The irruption of artificial intelligence is influencing all fields of science, from biology to materials science.
A new technique for X-ray crystallography was recently introduced, allowing researchers to make adjustments to their experiments in real time.
AI to speed up processes during X-ray work
When it comes to some types of X-ray experiments, new AI approaches have enabled researchers to get a more precise analysis of their samples, and to do so in a much shorter period of time. A group of researchers at the US Department of Energy's (DOE) Argonne National Laboratory are harnessing AI to perform the challenging task of analyzing data from high-energy X-ray experiments. Using a new neural network-based method called BraggNN, the Argonne team can more accurately identify Bragg peaks — data points that indicate positions and orientations of small individual crystals — in a fraction of the time they used to.
Neural networks, denoted c0k0 NN in the BraggNN name, are algorithms that look for patterns in data and, over time, learn to predict outcomes, speeding up the analysis of that data.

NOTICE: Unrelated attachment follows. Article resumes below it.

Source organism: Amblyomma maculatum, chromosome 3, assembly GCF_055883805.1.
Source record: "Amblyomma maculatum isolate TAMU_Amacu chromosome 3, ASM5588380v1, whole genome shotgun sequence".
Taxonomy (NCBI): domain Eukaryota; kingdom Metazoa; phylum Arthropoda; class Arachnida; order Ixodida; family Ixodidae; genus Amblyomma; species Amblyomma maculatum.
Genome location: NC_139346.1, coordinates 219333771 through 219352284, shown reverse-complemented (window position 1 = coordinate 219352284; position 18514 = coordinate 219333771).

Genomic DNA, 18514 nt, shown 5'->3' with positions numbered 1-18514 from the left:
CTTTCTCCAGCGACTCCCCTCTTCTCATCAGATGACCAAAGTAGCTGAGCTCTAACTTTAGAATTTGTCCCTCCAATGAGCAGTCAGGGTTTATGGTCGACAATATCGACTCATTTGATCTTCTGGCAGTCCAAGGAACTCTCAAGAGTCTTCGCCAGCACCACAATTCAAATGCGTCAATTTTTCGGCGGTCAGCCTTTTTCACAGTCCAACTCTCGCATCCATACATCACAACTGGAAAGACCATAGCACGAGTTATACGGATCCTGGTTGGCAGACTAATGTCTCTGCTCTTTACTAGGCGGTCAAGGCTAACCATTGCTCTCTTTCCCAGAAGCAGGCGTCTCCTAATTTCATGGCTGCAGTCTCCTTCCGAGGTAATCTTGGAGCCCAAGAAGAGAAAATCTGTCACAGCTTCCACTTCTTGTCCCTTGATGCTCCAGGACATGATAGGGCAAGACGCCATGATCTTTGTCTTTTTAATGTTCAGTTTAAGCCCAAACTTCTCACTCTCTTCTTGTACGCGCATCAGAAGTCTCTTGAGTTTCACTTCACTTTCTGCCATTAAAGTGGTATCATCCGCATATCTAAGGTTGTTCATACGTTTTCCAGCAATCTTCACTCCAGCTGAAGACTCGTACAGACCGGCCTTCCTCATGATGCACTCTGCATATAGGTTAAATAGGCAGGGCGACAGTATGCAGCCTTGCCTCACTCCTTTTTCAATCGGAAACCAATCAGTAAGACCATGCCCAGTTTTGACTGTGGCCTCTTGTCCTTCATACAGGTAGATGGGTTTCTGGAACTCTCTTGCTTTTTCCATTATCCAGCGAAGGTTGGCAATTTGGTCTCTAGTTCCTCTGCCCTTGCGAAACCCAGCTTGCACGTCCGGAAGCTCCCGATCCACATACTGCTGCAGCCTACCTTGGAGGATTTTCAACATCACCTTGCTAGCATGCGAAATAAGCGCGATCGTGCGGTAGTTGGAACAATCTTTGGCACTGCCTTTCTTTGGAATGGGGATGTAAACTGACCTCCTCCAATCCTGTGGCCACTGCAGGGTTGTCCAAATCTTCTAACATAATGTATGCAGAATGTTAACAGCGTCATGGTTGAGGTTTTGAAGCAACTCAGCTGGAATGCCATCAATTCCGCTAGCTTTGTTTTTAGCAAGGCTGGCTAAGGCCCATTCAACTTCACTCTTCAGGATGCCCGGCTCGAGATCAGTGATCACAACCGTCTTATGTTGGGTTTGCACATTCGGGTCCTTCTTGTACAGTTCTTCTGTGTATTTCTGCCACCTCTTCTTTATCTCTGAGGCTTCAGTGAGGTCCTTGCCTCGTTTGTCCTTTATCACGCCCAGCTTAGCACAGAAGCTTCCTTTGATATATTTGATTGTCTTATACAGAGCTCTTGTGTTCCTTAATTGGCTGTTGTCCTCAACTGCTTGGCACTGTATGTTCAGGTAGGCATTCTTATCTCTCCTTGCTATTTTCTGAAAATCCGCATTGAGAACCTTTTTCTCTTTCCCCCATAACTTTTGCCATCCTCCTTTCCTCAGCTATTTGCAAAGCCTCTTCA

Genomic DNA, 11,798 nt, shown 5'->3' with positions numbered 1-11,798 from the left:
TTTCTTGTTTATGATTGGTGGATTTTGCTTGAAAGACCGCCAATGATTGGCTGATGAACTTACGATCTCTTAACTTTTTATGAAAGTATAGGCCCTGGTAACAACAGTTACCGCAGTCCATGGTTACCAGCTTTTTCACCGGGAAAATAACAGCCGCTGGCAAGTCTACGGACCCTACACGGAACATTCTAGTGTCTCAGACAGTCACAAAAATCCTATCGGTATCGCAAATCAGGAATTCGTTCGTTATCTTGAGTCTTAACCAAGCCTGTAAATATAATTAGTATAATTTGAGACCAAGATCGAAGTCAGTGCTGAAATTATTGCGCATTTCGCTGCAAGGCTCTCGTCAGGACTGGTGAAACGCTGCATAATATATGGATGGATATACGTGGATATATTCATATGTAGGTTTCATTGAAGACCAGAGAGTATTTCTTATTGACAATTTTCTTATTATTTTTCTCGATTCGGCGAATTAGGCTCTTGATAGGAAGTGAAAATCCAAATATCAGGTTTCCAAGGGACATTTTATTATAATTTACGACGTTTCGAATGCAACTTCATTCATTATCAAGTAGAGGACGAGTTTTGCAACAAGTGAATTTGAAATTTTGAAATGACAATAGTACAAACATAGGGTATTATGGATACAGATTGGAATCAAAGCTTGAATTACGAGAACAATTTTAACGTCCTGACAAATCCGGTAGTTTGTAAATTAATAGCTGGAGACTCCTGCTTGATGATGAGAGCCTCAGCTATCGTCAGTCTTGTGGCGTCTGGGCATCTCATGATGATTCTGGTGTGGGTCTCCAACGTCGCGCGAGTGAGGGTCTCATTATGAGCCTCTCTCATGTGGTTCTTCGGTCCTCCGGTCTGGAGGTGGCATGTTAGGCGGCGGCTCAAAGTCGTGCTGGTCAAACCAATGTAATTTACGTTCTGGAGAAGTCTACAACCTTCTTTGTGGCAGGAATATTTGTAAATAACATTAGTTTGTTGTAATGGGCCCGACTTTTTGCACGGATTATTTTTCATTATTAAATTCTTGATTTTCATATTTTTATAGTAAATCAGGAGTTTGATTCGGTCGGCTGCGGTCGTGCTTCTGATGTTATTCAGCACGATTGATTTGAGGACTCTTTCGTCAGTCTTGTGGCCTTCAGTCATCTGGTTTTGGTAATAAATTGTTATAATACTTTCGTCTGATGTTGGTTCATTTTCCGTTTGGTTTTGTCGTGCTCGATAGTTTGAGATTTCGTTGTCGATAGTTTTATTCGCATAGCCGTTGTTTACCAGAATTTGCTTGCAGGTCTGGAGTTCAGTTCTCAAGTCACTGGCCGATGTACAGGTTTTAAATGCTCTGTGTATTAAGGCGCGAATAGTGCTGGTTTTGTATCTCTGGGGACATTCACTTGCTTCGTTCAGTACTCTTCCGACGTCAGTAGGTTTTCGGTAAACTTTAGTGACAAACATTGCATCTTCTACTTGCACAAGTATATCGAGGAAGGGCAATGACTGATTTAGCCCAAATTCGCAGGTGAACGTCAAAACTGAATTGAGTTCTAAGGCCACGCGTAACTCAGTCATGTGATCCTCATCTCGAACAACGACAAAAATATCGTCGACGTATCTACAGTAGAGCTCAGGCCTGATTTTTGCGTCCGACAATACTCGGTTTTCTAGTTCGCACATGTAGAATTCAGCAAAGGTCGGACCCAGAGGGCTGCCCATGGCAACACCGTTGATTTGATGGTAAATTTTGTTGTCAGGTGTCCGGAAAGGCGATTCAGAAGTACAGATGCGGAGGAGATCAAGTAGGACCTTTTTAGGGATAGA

In recent years, a technique called high-energy diffraction microscopy (HEDM) has become one of the most popular ways scientists use to accurately characterize complicated materials with high resolution. Although HEDM has proven to be a great improvement over conventional techniques, it can also be costly and time consuming. It involves collecting huge data sets, analyzing millions of Bragg diffraction peaks, and reconstructing the sample using those peaks.
To address the technical challenges of this study, researchers working on the APS turned to AI to speed up and streamline Bragg peak analysis. The conventional method involves using a 2D or 3D model and fitting peak data to it, but the research team's new model can directly determine peak positions from the data.
After the model was trained on data containing diffraction spikes, the researchers were able to dramatically speed up the analysis and improve accuracy. "The real achievement is that we made peak determinations much faster and also delivered sub-pixel accuracy, the gold standard for drawing useful conclusions," said Argonne computer scientist Zhengchun Liu, the paper's first author.
The advanced computational methods used by BraggNN are especially conducive to use on a graphics processing unit (GPU) chip, helping to further speed up its performance.
An article reporting the main findings of this study was published in the Journal of the International Union of Crystallography.